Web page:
Rock polishing is an activity that takes some artistic ability, some engineering discipline and a great amount of patience.
It takes a little artistry to imagine what a rock will look like after you have ground off half its volume, then smoothed and shined its surface to where it is smoother than a marble. The engineering discipline comes in taking care of the machines (bearings and motors), keeping everything spic-an-span clean, and keeping careful notes on each step of the process. Finally, patience is required as you are shepherding a process that you can't see for 99.999% of the process - and you can't rush it. Many of my runs have spanned a million turns of the drum and that makes several million turns for each stone.
I buy some of my rocks and I find some of my rocks.
If you want to buy rocks, I believe there is no place as good as The Rock Shed in Keystone, South Dakota. I have purchased rocks from other places and none of the other suppliers came close to the size, color and consistency of rough from the Rock Shed. Their shipping is quick and they always save you money.
I have tumbled rocks from my back yard and rocks picked up while visiting friends and family. There are some pretty amazing rocks out there but the look in a person's eyes as you hand them a silky smooth rock from their own back yard has no match.
Wherever you get your rocks, be sure that you have twice the volume of finished rock you want before you start. You will grind away about half of the original rocks and the tumblers work best when loaded 5/8 to 3/4 full - so start two batches of rough and combine or have some extra stones to mix in to add back volume. I use plastic beads whenever using 500 grit or finer compounds. This has helped me reduce frosting on some of the edges.
The best place, hands down,for buying tumblers is the Hobby Warehouse. Their prices are always the best and they seem to be able to keep a good stock on hand. If you find a better price someplace else, buy it and you will have gotten a real bargain.
One other recommendation on shopping for tumblers - don't be distracted by a package deal: a tumbler, some rock and a polishing kit. Almost uniformly, the there is not enough rock for a tumbler load and there is never enough grit and polish to produce smooth, shiny rocks. Buy a good machine and get some rock and polishing supplies from The Rock Shed.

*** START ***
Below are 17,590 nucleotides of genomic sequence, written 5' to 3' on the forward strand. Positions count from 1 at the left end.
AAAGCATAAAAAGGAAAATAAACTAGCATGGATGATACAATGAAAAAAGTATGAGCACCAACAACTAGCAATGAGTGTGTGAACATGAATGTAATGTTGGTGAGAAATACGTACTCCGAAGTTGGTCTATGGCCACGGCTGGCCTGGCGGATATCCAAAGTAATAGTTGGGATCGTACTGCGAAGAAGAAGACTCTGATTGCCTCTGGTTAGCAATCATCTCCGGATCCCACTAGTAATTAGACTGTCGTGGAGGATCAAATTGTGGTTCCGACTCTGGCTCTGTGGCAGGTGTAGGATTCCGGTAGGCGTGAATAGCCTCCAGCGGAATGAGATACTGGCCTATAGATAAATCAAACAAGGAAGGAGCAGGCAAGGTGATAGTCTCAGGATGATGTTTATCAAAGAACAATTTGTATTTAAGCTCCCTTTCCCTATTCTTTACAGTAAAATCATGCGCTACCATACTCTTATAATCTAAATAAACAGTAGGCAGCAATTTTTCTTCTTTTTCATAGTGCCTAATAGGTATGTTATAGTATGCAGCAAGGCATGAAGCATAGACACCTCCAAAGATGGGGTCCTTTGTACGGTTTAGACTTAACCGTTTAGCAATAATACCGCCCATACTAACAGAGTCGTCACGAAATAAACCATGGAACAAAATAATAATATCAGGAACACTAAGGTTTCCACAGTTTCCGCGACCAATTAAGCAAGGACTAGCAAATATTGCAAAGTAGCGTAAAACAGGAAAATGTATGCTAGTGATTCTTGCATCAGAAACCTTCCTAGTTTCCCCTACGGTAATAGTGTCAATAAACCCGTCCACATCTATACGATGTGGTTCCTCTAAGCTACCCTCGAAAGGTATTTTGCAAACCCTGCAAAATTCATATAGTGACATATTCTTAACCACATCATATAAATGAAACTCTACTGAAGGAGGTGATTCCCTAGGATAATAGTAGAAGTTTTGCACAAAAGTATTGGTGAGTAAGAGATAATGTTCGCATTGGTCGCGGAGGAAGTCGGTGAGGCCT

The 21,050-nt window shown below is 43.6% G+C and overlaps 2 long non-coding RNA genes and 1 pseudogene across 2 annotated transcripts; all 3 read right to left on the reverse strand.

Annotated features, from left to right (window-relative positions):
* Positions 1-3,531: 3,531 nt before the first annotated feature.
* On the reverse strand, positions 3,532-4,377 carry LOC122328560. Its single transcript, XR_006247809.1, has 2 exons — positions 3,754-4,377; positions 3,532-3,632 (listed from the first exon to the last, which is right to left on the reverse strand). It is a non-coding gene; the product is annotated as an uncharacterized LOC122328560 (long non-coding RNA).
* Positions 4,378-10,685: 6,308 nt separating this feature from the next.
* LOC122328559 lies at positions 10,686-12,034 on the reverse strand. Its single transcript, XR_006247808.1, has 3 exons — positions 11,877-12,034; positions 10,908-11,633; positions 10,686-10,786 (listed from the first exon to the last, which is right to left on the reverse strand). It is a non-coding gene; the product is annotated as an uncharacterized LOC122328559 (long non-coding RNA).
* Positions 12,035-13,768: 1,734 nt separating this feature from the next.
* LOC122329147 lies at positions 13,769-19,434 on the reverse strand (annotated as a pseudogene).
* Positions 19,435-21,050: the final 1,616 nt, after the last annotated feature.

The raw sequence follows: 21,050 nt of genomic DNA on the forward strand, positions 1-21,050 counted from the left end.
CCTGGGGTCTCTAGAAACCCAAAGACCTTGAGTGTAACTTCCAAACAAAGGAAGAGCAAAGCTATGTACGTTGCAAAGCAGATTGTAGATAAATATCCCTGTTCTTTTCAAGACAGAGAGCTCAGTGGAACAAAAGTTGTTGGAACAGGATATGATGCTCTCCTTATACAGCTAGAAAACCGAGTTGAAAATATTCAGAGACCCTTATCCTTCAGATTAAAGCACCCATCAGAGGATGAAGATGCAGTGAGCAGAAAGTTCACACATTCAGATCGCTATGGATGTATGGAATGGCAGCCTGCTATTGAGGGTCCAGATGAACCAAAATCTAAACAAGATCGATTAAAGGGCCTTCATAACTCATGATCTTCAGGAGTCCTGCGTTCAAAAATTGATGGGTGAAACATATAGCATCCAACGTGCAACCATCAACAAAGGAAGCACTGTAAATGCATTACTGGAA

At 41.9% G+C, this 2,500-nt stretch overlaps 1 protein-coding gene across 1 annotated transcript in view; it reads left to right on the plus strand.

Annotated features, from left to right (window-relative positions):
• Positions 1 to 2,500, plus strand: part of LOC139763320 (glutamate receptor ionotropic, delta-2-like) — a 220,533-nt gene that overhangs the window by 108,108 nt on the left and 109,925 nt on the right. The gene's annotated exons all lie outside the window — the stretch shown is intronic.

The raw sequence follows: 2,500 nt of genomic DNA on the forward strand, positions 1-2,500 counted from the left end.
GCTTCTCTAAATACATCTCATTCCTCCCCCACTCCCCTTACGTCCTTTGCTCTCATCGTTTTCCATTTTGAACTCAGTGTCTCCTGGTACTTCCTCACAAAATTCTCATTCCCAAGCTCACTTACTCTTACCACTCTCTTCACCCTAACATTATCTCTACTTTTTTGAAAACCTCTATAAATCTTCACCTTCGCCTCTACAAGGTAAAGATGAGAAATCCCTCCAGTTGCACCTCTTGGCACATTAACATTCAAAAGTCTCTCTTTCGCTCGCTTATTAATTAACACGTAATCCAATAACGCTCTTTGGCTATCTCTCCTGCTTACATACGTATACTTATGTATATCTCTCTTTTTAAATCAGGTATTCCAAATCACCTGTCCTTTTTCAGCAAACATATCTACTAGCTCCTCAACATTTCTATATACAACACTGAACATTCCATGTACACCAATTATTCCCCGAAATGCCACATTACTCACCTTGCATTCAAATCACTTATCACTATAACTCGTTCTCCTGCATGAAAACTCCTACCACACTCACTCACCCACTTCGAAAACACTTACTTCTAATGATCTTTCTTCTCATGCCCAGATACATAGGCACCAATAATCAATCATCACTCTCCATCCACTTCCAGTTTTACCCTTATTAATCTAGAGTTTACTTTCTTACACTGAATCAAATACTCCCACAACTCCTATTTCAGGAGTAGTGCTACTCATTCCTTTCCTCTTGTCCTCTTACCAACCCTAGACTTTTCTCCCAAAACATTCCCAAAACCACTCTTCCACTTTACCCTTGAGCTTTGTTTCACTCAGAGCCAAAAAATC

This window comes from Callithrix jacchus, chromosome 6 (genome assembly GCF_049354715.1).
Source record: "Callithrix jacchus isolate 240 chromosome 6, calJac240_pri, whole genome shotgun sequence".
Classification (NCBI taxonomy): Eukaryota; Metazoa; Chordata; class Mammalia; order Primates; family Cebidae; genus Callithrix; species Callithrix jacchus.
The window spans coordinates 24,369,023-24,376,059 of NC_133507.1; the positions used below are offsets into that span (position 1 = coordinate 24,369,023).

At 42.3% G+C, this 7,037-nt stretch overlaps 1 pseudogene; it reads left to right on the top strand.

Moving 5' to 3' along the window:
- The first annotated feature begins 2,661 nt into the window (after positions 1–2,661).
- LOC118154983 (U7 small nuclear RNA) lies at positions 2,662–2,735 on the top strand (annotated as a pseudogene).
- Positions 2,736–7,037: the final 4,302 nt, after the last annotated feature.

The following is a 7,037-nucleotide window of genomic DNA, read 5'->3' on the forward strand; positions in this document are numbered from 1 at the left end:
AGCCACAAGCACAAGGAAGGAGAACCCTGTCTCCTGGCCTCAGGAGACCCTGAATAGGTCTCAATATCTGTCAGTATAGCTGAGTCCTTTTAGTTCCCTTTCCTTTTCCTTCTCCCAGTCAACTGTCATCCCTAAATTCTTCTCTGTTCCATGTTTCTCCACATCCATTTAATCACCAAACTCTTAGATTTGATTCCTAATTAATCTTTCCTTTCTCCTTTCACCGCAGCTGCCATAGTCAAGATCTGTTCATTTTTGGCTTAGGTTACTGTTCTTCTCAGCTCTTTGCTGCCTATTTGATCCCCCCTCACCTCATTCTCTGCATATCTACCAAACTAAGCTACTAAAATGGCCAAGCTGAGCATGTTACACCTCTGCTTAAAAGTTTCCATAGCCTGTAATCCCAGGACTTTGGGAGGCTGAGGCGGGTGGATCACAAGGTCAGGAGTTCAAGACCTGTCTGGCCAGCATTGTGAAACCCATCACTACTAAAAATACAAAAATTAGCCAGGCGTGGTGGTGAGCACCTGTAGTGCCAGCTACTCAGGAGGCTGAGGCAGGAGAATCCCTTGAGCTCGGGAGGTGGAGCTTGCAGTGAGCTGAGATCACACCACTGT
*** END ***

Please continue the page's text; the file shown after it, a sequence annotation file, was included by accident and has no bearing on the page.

For tumbling grit, polish and spare parts, I usually shop at The Rock Shed.
The only plastic beads that I use are the Thumler beads - they are smooth, spherical plastic beads that float nicely in water. There are other beads out there that look like drops of plastic. These beads float fine but because they have a concave face, they stick to anything and everything. They are just not worth the pain. Order your beads, Thumbler tumbing beads, from the Hobby Warehouse.
What works for you will be a process developed by you. I read many sites on the internet and tried many "recipes". Some folks use plastic beads, some don't; some mix a sugary syrup, others have had disaster with that. What is consistent always is you must keep everything very, very, very clean so that you don't introduce unwanted sources of abrasion. These abrasive sources can be grit from a previous cycle or shards from rocks that shatter in the current cycle. I have learned to set aside any rock that fractures or looks like it might fracture or that has a hole that fills with grit or that has a pocket or a crack bigger than a hairline.
The smart alec answer is 'it depends' but that is true.
It depends on what kind of rocks, how big the pieces are, how the size of rocks varies in the drum, the size and kind of grit you are using, how frequently you change the grit, and just how fine a finish you want.
There are many places you can read that map a four step process that takes about a week per step. I have never been able to get good results on that path. I usually grind for 4 to 6 weeks in the rough grinding grit, as I like smoothly rounded stones. I change grit every 7 to 10 days.
A rock tumbler is a machine and like any machine it will work better and run longer with good care.
Always keep it clean - really clean. Wipe up any drips, spills or leaks as soon as you see them - a paper towel works fine. I wax the deck and uprights on my machines with automotive paste wax. I do this as they come out of the box and then I wash and rewax them once a month. This really makes wiping up much easier.
I clean the shafts and bearings each and every time I pull a drum to change grit - that is every week to 10 days. Wipe the parts with a paper towel - there is usually a fair amount of black "wear grease" that you don't want to get on your clothes - and then lubricate with something like 3 in 1 oil. Apply one drop of oil on the motor bearing. I clean the belt and pulleys with a towel that is wet with Windex and make sure to avoid getting any of the fresh oil on the drive assembly.
The lids wear out. The first indication of this is a softening in the center. I replace the lid on my A-R12 (12 pounder) every 6 to 8 weeks. I missed this once and got to clean up a real mess. The lids on my A-R2 (3 pound drums) run longer. The rubber seal inside the lid on my model B (15 pounder) wears out about once a month. I got tired of replacing the rubber so now I make plexiglass lid liners that go inside the rubber seal (next to the rocks) and replace them every 6 to 8 weeks.